Document Type: Review Article

Authors

Department of Neurology, Brigham and Women’s Hospital, Harvard Medical School, ‎Boston, USA

Abstract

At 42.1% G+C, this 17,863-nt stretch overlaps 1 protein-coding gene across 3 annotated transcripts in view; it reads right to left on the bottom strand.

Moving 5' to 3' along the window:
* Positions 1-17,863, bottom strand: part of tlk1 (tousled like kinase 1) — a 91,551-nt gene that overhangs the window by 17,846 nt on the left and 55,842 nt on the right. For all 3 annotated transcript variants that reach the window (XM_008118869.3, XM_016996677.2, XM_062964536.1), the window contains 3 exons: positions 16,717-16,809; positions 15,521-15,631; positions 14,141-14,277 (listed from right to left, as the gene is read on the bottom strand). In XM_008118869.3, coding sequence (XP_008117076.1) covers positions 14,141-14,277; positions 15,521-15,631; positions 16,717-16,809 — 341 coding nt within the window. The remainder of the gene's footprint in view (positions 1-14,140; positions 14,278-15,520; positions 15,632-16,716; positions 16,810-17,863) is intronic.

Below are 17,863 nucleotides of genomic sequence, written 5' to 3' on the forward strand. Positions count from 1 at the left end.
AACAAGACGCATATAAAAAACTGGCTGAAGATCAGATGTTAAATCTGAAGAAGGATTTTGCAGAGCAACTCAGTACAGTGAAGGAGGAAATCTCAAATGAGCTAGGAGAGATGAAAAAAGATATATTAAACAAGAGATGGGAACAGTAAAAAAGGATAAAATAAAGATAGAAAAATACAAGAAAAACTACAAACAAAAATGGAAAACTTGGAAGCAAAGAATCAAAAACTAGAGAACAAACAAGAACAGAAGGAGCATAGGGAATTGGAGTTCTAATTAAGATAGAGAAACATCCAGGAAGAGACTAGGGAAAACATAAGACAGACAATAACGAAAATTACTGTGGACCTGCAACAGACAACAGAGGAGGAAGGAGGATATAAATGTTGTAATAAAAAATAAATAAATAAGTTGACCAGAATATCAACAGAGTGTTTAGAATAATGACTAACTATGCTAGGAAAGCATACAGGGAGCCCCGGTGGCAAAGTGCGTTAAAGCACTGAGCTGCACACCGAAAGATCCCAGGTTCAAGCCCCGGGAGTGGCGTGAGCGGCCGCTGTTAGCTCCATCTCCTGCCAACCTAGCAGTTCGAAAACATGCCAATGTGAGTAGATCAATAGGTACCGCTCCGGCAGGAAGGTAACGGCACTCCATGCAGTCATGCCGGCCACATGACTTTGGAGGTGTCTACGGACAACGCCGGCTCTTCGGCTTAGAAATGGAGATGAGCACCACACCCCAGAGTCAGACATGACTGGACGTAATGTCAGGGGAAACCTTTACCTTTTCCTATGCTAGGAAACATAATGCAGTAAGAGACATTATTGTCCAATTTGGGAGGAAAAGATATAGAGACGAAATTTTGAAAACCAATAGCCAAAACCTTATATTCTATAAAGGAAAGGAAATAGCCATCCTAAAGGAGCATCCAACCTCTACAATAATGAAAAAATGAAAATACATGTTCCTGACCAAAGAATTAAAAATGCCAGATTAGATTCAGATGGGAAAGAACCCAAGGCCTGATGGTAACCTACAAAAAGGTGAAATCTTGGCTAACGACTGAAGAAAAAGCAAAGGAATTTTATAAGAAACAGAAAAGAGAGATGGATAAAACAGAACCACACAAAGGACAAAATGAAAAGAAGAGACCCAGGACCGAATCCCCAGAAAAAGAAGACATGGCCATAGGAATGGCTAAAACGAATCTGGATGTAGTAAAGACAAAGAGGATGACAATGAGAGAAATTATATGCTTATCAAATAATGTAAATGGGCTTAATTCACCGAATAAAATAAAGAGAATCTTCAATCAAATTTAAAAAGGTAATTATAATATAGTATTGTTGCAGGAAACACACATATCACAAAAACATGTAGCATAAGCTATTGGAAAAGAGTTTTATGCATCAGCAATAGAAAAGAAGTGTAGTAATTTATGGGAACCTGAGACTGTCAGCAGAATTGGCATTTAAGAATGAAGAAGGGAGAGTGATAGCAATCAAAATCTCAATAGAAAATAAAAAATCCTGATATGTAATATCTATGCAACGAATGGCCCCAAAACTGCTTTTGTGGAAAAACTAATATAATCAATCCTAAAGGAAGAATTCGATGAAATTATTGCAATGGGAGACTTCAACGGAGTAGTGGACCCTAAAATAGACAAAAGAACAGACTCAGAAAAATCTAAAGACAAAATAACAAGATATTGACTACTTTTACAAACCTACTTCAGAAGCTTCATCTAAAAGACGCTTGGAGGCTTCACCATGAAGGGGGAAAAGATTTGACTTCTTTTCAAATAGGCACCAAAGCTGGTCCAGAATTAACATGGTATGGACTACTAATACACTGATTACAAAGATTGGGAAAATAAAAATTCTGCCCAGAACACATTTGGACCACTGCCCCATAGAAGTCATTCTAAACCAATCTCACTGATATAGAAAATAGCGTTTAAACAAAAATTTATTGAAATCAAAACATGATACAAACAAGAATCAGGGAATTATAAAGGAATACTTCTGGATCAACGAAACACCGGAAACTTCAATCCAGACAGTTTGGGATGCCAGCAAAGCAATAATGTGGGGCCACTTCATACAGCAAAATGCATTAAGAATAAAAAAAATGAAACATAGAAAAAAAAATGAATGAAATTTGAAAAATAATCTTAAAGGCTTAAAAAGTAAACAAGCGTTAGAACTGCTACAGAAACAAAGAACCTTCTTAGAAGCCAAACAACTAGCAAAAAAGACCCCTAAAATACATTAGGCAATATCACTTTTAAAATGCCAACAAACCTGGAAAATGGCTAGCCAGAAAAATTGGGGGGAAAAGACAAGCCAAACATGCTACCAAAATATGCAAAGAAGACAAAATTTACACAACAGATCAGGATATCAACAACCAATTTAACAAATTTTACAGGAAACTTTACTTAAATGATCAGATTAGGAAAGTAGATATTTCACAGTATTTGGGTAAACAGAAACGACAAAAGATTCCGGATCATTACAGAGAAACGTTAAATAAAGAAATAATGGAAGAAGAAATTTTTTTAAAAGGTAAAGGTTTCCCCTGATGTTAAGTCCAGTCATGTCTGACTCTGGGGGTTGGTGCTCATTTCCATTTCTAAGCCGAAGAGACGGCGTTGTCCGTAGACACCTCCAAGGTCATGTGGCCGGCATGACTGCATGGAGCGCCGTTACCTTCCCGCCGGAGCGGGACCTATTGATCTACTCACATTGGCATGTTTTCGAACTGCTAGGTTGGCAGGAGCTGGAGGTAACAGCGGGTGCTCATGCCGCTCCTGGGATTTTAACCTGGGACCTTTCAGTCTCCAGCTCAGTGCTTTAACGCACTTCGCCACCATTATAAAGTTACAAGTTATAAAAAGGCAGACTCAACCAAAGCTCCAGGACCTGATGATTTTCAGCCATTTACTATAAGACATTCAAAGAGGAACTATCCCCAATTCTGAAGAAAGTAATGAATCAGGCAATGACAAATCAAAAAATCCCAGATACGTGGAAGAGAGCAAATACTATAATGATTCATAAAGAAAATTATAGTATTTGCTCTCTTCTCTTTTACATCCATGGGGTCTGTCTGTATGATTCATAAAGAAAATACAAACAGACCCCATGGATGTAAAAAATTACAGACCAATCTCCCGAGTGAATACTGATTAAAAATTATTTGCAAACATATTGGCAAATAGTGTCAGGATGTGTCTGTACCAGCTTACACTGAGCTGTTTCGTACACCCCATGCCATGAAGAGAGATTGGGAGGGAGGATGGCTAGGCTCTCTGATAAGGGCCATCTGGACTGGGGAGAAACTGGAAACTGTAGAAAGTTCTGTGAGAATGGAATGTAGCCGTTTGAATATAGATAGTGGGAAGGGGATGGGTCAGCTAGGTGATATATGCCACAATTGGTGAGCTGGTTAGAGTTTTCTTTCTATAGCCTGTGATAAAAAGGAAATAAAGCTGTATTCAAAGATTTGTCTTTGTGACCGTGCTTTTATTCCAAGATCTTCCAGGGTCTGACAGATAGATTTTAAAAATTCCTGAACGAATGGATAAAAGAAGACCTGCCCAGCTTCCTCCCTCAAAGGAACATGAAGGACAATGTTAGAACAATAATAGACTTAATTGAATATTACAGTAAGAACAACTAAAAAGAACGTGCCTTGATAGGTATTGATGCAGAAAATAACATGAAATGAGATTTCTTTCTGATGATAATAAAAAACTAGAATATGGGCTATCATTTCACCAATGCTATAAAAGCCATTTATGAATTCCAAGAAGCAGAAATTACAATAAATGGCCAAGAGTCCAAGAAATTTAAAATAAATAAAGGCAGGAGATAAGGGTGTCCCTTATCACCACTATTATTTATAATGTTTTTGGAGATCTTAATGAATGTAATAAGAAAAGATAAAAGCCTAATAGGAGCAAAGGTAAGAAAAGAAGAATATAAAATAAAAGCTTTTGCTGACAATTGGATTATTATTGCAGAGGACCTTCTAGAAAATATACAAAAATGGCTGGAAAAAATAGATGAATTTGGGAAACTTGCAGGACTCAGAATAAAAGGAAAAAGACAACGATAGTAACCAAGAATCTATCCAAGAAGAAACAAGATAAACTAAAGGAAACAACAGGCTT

The myotonic disorders are a heterogeneous group of genetically determined diseases that are unified by the presence of myotonia, which is defined as failure of muscle relaxation after activation. The presentation of these disorders can range from asymptomatic electrical myotonia, as seen in some forms of myotonia congenita (MC), to severe disability with muscle weakness, cardiac conduction defects, and other systemic features as in myotonic dystrophy type I (DM1). In this review, we describe the clinical features and pathophysiology of the different myotonic disorders, their laboratory and electrophysiologic findings and briefly review the currently available treatments.